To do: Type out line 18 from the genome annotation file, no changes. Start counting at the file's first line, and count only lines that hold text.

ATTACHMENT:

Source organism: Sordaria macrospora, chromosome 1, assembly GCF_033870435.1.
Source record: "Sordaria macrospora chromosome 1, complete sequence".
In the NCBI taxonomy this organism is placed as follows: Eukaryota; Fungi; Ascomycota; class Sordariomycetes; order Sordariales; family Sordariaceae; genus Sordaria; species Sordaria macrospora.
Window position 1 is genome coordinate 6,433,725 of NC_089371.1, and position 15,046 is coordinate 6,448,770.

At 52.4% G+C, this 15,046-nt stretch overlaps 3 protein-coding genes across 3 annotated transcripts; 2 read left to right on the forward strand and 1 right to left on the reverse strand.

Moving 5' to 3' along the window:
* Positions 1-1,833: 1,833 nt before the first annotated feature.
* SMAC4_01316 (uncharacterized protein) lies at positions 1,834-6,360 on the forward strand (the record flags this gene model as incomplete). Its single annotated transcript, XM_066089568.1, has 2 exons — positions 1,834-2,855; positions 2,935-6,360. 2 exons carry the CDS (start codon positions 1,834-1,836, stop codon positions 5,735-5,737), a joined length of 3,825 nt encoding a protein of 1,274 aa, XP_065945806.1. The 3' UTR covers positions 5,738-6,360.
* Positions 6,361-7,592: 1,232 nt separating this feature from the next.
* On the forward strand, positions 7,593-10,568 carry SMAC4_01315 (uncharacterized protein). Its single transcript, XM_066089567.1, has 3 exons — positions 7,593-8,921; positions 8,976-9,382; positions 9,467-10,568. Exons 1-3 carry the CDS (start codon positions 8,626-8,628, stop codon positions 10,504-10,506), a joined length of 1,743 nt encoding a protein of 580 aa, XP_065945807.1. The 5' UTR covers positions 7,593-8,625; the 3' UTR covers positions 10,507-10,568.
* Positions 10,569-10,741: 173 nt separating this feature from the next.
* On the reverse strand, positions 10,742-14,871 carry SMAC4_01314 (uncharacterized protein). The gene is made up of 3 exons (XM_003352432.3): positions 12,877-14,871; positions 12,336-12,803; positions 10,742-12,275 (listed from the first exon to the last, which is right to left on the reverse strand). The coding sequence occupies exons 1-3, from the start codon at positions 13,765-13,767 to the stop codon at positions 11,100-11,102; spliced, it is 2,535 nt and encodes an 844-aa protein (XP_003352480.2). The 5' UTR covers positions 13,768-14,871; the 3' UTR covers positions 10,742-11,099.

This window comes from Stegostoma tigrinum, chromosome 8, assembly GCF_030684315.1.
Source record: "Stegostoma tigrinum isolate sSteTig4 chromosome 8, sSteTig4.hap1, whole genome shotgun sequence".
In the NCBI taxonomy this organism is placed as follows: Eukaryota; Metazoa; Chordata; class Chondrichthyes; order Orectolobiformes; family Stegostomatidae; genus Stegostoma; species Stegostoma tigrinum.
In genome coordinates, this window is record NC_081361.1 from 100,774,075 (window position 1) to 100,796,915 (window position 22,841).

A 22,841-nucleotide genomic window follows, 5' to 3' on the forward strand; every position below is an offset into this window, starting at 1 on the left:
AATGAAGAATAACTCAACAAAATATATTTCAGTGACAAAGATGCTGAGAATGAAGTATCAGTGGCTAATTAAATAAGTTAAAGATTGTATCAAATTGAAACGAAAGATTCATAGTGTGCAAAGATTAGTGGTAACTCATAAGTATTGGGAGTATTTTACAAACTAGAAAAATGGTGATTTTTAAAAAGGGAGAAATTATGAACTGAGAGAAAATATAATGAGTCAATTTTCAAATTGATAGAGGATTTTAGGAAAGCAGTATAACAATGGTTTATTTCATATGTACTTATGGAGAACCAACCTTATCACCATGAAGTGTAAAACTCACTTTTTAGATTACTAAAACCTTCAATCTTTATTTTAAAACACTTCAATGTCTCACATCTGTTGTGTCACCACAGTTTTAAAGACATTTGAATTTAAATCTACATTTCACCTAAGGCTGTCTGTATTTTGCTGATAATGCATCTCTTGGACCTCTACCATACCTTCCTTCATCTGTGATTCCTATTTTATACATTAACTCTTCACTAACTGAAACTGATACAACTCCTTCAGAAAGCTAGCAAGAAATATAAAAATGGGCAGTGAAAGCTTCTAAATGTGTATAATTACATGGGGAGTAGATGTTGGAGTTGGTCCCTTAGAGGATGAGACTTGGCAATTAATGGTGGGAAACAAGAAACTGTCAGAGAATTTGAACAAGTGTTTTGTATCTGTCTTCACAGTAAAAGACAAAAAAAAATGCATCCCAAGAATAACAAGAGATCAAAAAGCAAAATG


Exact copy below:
AATGAAGAATAACTCAACAAAATATATTTCAGTGACAAAGATGCTGAGAATGAAGTATCAGTGGCTAATTAAATAAGTTAAAGATTGTATCAAATTGAAACGAAAGATTCATAGTGTGCAAAGATTAGTGGTAACTCATAAGTATTGGGAGTATTTTACAAACTAGAAAAATGGTGATTTTTAAAAAGGGAGAAATTATGAACTGAGAGAAAATATAATGAGTCAATTTTCAAATTGATAGAGGATTTTAGGAAAGCAGTATAACAATGGTTTATTTCATATGTACTTATGGAGAACCAACCTTATCACCATGAAGTGTAAAACTCACTTTTTAGATTACTAAAACCTTCAATCTTTATTTTAAAACACTTCAATGTCTCACATCTGTTGTGTCACCACAGTTTTAAAGACATTTGAATTTAAATCTACATTTCACCTAAGGCTGTCTGTATTTTGCTGATAATGCATCTCTTGGACCTCTACCATACCTTCCTTCATCTGTGATTCCTATTTTATACATTAACTCTTCACTAACTGAAACTGATACAACTCCTTCAGAAAGCTAGCAAGAAATATAAAAATGGGCAGTGAAAGCTTCTAAATGTGTATAATTACATGGGGAGTAGATGTTGGAGTTGGTCCCTTAGAGGATGAGACTTGGCAATTAATGGTGGGAAACAAGAAACTGTCAGAGAATTTGAACAAGTGTTTTGTATCTGTCTTCACAGTAAAAGACAAAAAAAAATGCATCCCAAGAATAACAAGAGATCAAAAAGCAAAATG